Now before I begin, this is an article that I wrote circa 2012. Hope you enjoy it and remember, if you haven’t read the book (or this article) it’s new to you.
Did you ever read a series of books that at first glance bears no resemblance to each other but the more you read, the more similarities become apparent? Well, that’s what happened to me as I read the following titles:
Jacqueline Kennedy: Historic Conversations on Life with John F. Kennedy, Interviews with Arthur M. Schlesinger, Jr. (2011) These conversations took place in March of 1964, barely 4 months after JFK’s assassination. Although it comes with both book and CD, I mostly listened to the CD version. (Oh, dear that is a long time ago) At first, I just marveled at Jackie’s voice, as it flooded my memory with thoughts of those lost years. And her voice is almost hypnotic, as well as charming and cultured. Listening to her speaking about “Jack” and their relationship was not just romantic, it was very dated as she spoke about the role of a wife and how submissive she should be. Apparently, she did change her mind in later years. It was somewhat difficult to listen to, knowing what we know about JFK’s lifestyle.
Their conversations range from the staff in the Cabinet, Congress, foreign heads of state, and friends. Having the book nearby helped to identify the myriad of people that she and Schlesinger discussed. And they do mention many people and not all in a positive light. It still amazes me that her family made the decision to publish these seemingly private conversations.
My advice is to listen to these conversations and let me know what you think about Mrs. Onassis after you’ve finished. And then, read Robert Caro’s new book about LBJ, Passage of Power (2012) and compare notes.
And that is a perfect segue into Stephen King’s latest time-travel novel, 11/22/63. (2011) Jake Epping, a high school teacher finds a portal from 2011 back to 1958—it is always 1958 and it is always the same day. Under the tutelage of a friend, he is urged to stop the JFK assassination. Along the way, he prevents other accidents and murders, finds a job, falls in love (he has to fill in the time between 1958 and 1963) and gives the reader a wonderful travelogue of life in the late 50s and early 60s. We learn more about Lee Harvey Oswald and all his cohorts and as all good historical fiction, it was well researched. As good science fiction the fight between changing the past and the past itself was very engaging. Yes, it is long—849 pages—it is Stephen King after all, but I found it fascinating reading, so don’t give up. You must read it until the end.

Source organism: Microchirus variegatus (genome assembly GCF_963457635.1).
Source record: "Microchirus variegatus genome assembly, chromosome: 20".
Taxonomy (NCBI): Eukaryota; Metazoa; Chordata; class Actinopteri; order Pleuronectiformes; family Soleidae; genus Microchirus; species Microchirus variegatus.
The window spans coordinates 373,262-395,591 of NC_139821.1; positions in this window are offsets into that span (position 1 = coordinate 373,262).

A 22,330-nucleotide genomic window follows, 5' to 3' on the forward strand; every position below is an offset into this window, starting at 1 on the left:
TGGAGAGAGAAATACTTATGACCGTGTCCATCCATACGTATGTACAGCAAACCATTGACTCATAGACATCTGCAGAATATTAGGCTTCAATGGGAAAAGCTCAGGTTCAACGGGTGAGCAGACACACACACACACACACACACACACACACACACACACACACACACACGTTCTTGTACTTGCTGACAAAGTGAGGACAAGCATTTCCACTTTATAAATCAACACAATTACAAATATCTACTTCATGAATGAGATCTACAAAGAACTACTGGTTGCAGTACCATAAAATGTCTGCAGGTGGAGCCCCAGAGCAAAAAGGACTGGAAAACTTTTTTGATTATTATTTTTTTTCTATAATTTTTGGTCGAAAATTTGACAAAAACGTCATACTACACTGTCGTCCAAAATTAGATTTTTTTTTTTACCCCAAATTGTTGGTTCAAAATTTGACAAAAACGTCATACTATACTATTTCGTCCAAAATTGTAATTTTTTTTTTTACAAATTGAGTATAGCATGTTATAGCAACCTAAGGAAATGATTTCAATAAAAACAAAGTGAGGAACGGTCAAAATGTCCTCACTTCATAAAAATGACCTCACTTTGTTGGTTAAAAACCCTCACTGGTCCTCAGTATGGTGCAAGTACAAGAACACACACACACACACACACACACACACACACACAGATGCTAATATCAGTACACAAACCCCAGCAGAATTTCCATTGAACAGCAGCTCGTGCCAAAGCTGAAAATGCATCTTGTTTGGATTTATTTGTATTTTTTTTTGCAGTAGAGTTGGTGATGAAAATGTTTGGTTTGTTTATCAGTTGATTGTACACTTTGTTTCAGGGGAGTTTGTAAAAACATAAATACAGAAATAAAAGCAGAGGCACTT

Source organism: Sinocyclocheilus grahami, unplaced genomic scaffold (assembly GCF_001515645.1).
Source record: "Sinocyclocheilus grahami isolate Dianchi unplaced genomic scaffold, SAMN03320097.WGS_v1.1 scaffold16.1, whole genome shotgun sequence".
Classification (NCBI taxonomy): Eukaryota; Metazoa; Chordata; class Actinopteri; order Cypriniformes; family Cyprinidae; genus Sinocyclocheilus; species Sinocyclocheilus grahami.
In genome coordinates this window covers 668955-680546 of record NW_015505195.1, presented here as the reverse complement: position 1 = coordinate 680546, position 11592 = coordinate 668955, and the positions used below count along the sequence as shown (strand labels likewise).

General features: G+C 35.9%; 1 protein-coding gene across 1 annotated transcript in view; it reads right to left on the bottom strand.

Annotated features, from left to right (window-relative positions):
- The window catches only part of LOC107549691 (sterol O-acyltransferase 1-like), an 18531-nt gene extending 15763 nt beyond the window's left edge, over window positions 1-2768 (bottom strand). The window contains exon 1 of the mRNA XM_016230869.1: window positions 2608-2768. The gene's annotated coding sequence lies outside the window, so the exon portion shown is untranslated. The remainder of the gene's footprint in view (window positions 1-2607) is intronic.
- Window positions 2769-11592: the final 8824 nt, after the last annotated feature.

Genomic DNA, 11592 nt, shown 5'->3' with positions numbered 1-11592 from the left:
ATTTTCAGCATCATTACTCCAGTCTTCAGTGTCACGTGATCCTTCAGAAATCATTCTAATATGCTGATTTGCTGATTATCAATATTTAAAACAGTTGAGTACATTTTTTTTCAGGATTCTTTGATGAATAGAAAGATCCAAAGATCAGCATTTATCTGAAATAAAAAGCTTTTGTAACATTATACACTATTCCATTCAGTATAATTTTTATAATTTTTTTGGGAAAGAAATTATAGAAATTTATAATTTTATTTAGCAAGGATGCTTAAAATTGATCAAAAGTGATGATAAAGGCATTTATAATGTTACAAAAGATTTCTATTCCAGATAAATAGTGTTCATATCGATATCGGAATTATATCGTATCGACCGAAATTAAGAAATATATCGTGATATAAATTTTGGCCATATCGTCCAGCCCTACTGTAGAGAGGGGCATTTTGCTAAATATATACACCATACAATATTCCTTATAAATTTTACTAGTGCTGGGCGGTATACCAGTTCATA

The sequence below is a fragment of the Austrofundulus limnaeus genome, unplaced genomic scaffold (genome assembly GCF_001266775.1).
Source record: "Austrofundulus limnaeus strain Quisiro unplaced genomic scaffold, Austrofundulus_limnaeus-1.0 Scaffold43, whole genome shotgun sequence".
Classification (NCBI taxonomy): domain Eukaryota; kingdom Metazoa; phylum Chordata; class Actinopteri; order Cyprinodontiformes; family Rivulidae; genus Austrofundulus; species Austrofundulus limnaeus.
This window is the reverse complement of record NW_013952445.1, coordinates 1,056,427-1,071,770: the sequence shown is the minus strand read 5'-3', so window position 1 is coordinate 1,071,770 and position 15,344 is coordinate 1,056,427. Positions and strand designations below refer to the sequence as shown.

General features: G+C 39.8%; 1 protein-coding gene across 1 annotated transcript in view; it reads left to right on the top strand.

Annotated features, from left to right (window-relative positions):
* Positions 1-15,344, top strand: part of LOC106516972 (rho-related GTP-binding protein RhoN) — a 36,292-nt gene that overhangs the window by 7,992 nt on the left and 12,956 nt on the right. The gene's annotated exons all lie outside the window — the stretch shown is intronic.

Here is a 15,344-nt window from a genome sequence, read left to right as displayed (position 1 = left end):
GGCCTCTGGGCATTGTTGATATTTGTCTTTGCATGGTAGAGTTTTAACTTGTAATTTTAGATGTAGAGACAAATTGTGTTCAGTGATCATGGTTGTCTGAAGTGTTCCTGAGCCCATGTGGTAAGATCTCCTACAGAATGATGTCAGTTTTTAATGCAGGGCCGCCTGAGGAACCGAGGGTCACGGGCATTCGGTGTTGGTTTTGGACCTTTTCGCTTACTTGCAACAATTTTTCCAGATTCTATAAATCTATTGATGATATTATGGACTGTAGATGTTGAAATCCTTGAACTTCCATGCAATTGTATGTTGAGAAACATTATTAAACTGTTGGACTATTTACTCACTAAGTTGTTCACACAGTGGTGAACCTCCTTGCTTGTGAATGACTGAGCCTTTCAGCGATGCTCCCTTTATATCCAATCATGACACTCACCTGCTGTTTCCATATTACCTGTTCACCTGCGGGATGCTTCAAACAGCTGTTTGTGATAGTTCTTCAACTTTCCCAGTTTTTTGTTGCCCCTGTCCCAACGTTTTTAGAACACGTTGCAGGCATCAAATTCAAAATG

Which leads me to Cell (2006), also by Stephen King. Clayton, a graphic novelist, has finally sold his book and at 3:00 pm is standing in Boston Commons, reveling in the fact that he will finally have enough money to rebuild his life with his ex-wife and son, when he starts noticing bizarre behaviors. Anyone using a cell phone immediately becomes a zombie, complete with “Night of the Living Dead” attributes and appetites. He bands together with two other “non-phoners” and together, after exhausting their options, they make their way to Maine to find Clayton’s son, Johnny. The trip, of course, if fraught with peril as the phoners band together and develop a hive-like mentality and begin to evolve in true King-like fashion. I am intrigued with the idea that cell phones are used as a tool of destruction or terrorism. This book, possibly a cautionary tale, was written in 2008. Imagine what would happen now as virtually everyone uses cell phones…all the time. (But of course, now everyone texts!) I also found it interesting that we only know what is happening to Clayton and his friends. We never see or hear any news of the rest of the world or even the country. No one of course will pick up a phone or tries to connect with the internet or television after that. This is a page-turner, and you have to keep reading until the climactic ending.
And then I read The Leftovers by Tom Perrota (2011). In what can only be described as a Rapture, ordinary men, women and children suddenly disappear, leaving behind their baffled and grief-stricken families and friends. However, those that disappeared are not the good Christians one would expect from a Rapture-like disappearance. They are simply taken at random. Three years later, strange cults have appeared: The Barefoot People, a hippie-like group who just seems to party all the time, The Healing Hug movement, complete with a guru who likes teenage girls and is awaiting the birth of the cosmic child to usher in a new age. Not so benign is the Guilty Remnant, who wear white and smoke constantly (whether they want to or not). They simply stare at others and wait for the end of the world. The story is tied together by a group of family and friends in the small town of Mapleton. Don’t look for an explanation of these unexplained disappearances. The author is more interested in what happens to the “leftovers”. This was my first novel by Tom Perrota, but it won’t be my last.
The Leftovers reminded me of the families of the 911 victims, which brought me to The Submission, a novel by Amy Waldman (2011). When the 911 Memorial Commission holds a blind submission contest for a suitable memorial and chooses a winner, they discover that he is a Moslem American. And then politics take over. We see everyone’s point of view from the families, the architect himself, the political movers and shakers, the anti-Islamists and the Islamists themselves. Most poignant is a young Afghani widow. There is no clear-cut hero or villain in this novel. This is an important book to read and discuss as we look into the diverse future of this country.
Happy New Year! May next year be better than this year! And may next month be filled with new books!